To be in compliance with consumer protection regulations, food manufacturers need to fulfill strict safety, quality, and operational criteria. The Global Standard for Food Safety, published by the British Retail Consortium (BRC), provides a basis for fulfilling these criteria. BRC started to revise this standard in early 2014. The new version, Issue 7 of the standard, was published in January 2015 and came into effect in July of the same year. Issue 7 brings some changes that manufacturers must comply with to meet the demands in this dynamic industry.
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For the first time, BRC invited international certification bodies to the BRC headquarters in London to play a proactive role in the development of the standard. TÜV SÜD used the opportunity to contribute its practical certification experience to the new version of the standard in order to give future audits a more practical focus. The new version aims at reducing the burden caused by audits as well as susceptibility to fraud. In addition, it is designed to ensure greater transparency and traceability in the supply chain and improve food safety at small sites that are still in development. The requirements of the standard further include many minor changes regarding specified product authenticity and claims, management of outsourced processing, and packaging and subcontractor approval. The revised standard also introduces new requirements for the management of suppliers of raw materials and packaging as well as more specific requirements for agents and brokers.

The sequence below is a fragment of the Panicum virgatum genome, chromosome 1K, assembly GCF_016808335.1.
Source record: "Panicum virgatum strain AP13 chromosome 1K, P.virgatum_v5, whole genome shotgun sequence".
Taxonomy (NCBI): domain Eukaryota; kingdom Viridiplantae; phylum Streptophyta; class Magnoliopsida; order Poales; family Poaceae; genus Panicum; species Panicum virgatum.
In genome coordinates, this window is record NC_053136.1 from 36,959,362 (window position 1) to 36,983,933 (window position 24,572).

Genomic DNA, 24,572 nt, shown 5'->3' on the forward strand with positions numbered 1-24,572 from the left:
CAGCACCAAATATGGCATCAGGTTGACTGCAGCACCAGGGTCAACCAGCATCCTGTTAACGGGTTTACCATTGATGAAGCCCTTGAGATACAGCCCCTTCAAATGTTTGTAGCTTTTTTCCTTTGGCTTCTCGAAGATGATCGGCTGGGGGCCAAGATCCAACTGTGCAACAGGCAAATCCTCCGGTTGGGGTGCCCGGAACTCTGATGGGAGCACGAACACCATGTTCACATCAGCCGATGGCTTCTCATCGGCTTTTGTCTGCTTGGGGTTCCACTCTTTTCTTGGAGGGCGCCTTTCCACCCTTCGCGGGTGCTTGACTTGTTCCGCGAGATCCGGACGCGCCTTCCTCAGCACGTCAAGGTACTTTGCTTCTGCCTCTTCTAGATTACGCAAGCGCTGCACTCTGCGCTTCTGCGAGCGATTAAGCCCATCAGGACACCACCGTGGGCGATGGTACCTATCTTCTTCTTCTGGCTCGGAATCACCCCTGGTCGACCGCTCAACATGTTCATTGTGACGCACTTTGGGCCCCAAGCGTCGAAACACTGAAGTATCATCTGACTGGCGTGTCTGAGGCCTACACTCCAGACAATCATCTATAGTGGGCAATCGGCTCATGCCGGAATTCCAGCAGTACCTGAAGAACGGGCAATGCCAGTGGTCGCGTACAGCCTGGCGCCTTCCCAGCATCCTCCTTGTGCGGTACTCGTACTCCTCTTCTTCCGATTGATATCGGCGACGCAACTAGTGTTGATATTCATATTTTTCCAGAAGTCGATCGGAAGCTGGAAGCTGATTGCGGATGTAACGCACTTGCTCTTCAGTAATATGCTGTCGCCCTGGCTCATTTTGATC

Improved Transparency and Traceability
To reduce the potential for product contamination, the standard defines two risk zones in the processing and storage facilities with different requirement levels of hygiene and segregation. New features of the standard are ambient high-care areas for products that do not require chilling and non-product areas, such as canteens, laundries, and offices. In the future, manufacturers also will have to define these areas. Issue 7 of the BRC standard introduces a stricter approach to exclusions from the certification scope. To exclude products that are manufactured at one site from the certification scope, organizations must ensure that these products are clearly differentiated from the certified products and produced in a physically separate area of the factory. In contrast to the previous version of the standard, products manufactured using different equipment but in the same production area can no longer be excluded from certification. The audit report has been extended to include an additional section for providing the reasons for any exclusion. The term “minority of products” is no longer used in the revised standard as it leaves too much room for interpretation and may cause misunderstanding.
New Grading System for Higher Quality